Tommy, they’re waving the flag.
Evelina’s voice had the tension of held in emotion, but also a questioning edge; she was looking to her husband for guidance. All he could do was agree. He too was plunged into thoughts and memories, into emotions that those of us who have never known war and occupation can hardly begin to understand.
It was about this time that Brian watched his mother opening an unexpected letter. Evelina began crying before she’d finished. It told of the death of one of their closest friends from Hong Kong. The friendship had continued after the war, and this death was a heavy blow, all the more so because the circumstances suggested suicide.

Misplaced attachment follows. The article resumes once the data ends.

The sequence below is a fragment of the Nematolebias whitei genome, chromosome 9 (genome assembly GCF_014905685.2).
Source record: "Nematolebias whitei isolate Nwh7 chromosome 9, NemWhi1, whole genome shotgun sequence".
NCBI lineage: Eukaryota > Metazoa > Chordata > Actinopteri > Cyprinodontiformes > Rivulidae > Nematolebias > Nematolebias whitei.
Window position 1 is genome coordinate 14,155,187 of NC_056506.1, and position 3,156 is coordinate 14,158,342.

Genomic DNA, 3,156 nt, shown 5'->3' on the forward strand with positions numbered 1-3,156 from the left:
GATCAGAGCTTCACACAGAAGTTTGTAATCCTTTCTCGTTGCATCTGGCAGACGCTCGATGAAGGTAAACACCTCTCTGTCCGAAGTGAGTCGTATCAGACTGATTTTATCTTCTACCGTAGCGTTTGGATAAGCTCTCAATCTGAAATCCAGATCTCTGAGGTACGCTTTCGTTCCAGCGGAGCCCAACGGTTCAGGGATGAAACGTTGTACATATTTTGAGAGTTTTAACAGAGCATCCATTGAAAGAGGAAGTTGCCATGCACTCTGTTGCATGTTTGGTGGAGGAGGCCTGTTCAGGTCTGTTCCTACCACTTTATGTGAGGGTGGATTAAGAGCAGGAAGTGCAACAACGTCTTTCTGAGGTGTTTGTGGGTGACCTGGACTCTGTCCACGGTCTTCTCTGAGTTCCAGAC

And then Lena began to experience the menopause, although no one said that at the time, in front of the children at least.
It was realized during the war that there was a close link between menstruation and trauma. A number of women reported cessation of periods in Stanley Camp, and after the war this was studied scientifically by Dr. Annie Sydenham (the only woman to serve on a Camp Committee during internment!). Sydenham discovered that over 60% of young women suffered amenorrhea and in over 50% the condition lasted for more than three months. She concluded that although undernourishment was an important factor in prolonged cases, many women began to cease menstruation in December, 1941 before this became an issue. She thought that these cases were caused by ‘The emotional shock of war and internment, with the change of environment and occupation’ (italics hers).